‘Most disruptive’ cyber attack could change the industry

A major attack last week is ‘the most disruptive cyber incident’ since the birth of the internet and could have a profound impact on insurance

Insurance News

By Jordan Lynn

A major attack last week is ‘the most disruptive cyber incident’ since the birth of the internet and could have a profound impact on insurance.

The attack saw Dyn, a significant Domain Name Server (DNS) that facilitates the loading of web pages, taken offline. This action subsequently impacted websites across the globe including Netflix, Twitter and PayPal as well as Australian sites for AAMI, ANZ and Woolworths, The Sydney Morning Herald reported.

The attack used devices linked to the Internet of Things (IoT) in a Distributed Denial of Service (DDoS) style attack and Fergus Brooks, national practice leader, cyber risk at Aon Australia, said that the impact will be widely felt.

“In my mind, I think it is the most disruptive incident that has happened on the internet in terms of the wideness of scale and the impacts of it,” Brooks told Insurance Business.

“Every business should be having a look at how they could be impacted by it.

“This is an attack on the infrastructure of the internet itself as opposed to attacking specific companies.

“If you look at insurance as definitely covering malicious intent, really only Dyn the company have had a malicious intent slant on it, but it could be argued otherwise. This is what insurers need to think about and everyone will be thinking about it now.”

Business interruption will also be top of mind for many in the industry and Brooker noted that the system outage caused by the attack also needs to be considered.

Meena Wahi, a cyber insurance specialist and director of Cyber Data-Risk Managers, said that this latest attack highlights the challenges facing the cyber insurance market. The interconnectivity of digital and physical assets, alongside changes around the IoT will need to be given more thought in coming years.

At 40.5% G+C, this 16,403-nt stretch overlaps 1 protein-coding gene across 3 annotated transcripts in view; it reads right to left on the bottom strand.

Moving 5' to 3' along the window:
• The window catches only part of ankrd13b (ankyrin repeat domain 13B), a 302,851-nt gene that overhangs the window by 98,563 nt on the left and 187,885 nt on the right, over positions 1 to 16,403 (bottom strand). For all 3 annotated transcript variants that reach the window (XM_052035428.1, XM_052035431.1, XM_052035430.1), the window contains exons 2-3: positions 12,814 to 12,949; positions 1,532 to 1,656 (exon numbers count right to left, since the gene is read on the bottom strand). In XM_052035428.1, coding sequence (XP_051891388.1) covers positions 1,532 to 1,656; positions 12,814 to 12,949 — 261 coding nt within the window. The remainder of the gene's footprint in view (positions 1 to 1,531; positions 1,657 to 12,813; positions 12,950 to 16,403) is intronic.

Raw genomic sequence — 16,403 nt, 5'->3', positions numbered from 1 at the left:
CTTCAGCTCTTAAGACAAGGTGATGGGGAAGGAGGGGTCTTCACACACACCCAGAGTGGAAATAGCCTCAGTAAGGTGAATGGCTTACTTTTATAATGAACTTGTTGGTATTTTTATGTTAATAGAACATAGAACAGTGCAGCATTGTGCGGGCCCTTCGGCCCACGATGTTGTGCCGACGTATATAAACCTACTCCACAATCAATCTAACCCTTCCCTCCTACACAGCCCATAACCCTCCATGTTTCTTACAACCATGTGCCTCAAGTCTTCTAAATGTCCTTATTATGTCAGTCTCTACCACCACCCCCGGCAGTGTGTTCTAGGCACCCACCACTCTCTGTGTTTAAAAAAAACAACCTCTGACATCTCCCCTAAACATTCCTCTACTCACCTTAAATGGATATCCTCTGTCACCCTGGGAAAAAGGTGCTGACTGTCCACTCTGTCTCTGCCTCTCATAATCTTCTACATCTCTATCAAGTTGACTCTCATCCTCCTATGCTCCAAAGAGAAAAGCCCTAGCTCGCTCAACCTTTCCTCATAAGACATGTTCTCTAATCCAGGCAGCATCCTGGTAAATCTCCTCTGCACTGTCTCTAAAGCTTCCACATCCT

“We could see more evolution in policy wordings,” Wahi told Insurance Business.

“We have taken cyber attacks and defined them in our minds to mean a hacker getting into a system. But if you use a third party to get into a system and customers are affected, where do you stop and who do you blame?”

The Dyn attack used tens of millions of unique IPs linked to IoT devices such as web cameras. Both Wahi and Brooks agreed that the security around such devices leaves a lot to be desired.
“If the cyber security industry does not respond and evolve to these threats and businesses result to buying cyber insurance, premiums will be a lot higher,” Wahi said.

“Somebody has to step up…. because if Internet of Things comes up and the security industry hasn’t been proactive then businesses are suffering and where does the buck stop?”

Brooks stressed that brokers, insurers and businesses need to look at the specific policy wordings to determine what they are covered for in the event of an attack on a third party linked to the business.

“When the outage has been caused by a third party provider… That is something that needs to be looked at and every policy needs to be looked at accordingly to see whether or not that is something that it covered.”

If policies do not include this cover, insurers should look to make changes, Brooks continued.
“In my mind, this is not a problem that is easy to fix and I think a lot of security and infrastructure people would agree with me so it is going to take some time to fix based on the fact that now we have this level of attack.”

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